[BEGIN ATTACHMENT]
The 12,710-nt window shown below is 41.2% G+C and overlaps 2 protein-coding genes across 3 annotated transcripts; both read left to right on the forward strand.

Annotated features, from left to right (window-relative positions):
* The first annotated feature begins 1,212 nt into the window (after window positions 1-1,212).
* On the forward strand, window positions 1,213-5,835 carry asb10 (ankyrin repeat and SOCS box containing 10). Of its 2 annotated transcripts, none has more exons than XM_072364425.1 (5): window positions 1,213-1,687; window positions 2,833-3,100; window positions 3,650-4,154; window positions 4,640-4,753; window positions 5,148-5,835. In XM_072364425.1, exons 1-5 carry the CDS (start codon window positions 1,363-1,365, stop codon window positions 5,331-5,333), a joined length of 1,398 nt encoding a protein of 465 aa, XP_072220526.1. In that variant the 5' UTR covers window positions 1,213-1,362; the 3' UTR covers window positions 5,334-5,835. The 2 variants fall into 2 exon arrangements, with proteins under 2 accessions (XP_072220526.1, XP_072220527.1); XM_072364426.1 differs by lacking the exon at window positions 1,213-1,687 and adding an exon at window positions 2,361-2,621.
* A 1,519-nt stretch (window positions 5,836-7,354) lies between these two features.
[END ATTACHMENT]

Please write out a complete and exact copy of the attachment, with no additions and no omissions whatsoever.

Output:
The 12,710-nt window shown below is 41.2% G+C and overlaps 2 protein-coding genes across 3 annotated transcripts; both read left to right on the forward strand.

Annotated features, from left to right (window-relative positions):
* The first annotated feature begins 1,212 nt into the window (after window positions 1-1,212).
* On the forward strand, window positions 1,213-5,835 carry asb10 (ankyrin repeat and SOCS box containing 10). Of its 2 annotated transcripts, none has more exons than XM_072364425.1 (5): window positions 1,213-1,687; window positions 2,833-3,100; window positions 3,650-4,154; window positions 4,640-4,753; window positions 5,148-5,835. In XM_072364425.1, exons 1-5 carry the CDS (start codon window positions 1,363-1,365, stop codon window positions 5,331-5,333), a joined length of 1,398 nt encoding a protein of 465 aa, XP_072220526.1. In that variant the 5' UTR covers window positions 1,213-1,362; the 3' UTR covers window positions 5,334-5,835. The 2 variants fall into 2 exon arrangements, with proteins under 2 accessions (XP_072220526.1, XP_072220527.1); XM_072364426.1 differs by lacking the exon at window positions 1,213-1,687 and adding an exon at window positions 2,361-2,621.
* A 1,519-nt stretch (window positions 5,836-7,354) lies between these two features.